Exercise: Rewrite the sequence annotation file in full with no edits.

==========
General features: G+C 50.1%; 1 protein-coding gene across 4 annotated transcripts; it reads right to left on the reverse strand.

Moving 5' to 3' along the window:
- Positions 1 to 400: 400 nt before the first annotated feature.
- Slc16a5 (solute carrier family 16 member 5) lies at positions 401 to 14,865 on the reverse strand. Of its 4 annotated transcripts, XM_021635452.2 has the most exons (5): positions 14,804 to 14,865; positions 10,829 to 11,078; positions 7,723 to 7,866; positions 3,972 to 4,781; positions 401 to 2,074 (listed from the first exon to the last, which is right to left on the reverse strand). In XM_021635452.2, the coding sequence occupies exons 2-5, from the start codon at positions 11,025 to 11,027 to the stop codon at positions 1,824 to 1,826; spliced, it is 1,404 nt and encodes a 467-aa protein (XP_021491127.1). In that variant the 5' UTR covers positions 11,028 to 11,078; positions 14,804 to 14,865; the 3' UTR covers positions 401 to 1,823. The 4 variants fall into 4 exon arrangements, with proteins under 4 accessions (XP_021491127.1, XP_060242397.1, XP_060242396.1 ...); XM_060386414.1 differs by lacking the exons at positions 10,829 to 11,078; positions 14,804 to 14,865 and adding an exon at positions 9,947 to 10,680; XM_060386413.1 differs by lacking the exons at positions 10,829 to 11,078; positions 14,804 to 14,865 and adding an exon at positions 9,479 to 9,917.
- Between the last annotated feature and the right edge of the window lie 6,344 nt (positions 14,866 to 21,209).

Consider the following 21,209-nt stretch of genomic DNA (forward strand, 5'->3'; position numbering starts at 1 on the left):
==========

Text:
General features: G+C 50.1%; 1 protein-coding gene across 4 annotated transcripts; it reads right to left on the reverse strand.

Moving 5' to 3' along the window:
- Positions 1 to 400: 400 nt before the first annotated feature.
- Slc16a5 (solute carrier family 16 member 5) lies at positions 401 to 14,865 on the reverse strand. Of its 4 annotated transcripts, XM_021635452.2 has the most exons (5): positions 14,804 to 14,865; positions 10,829 to 11,078; positions 7,723 to 7,866; positions 3,972 to 4,781; positions 401 to 2,074 (listed from the first exon to the last, which is right to left on the reverse strand). In XM_021635452.2, the coding sequence occupies exons 2-5, from the start codon at positions 11,025 to 11,027 to the stop codon at positions 1,824 to 1,826; spliced, it is 1,404 nt and encodes a 467-aa protein (XP_021491127.1). In that variant the 5' UTR covers positions 11,028 to 11,078; positions 14,804 to 14,865; the 3' UTR covers positions 401 to 1,823. The 4 variants fall into 4 exon arrangements, with proteins under 4 accessions (XP_021491127.1, XP_060242397.1, XP_060242396.1 ...); XM_060386414.1 differs by lacking the exons at positions 10,829 to 11,078; positions 14,804 to 14,865 and adding an exon at positions 9,947 to 10,680; XM_060386413.1 differs by lacking the exons at positions 10,829 to 11,078; positions 14,804 to 14,865 and adding an exon at positions 9,479 to 9,917.
- Between the last annotated feature and the right edge of the window lie 6,344 nt (positions 14,866 to 21,209).

Consider the following 21,209-nt stretch of genomic DNA (forward strand, 5'->3'; position numbering starts at 1 on the left):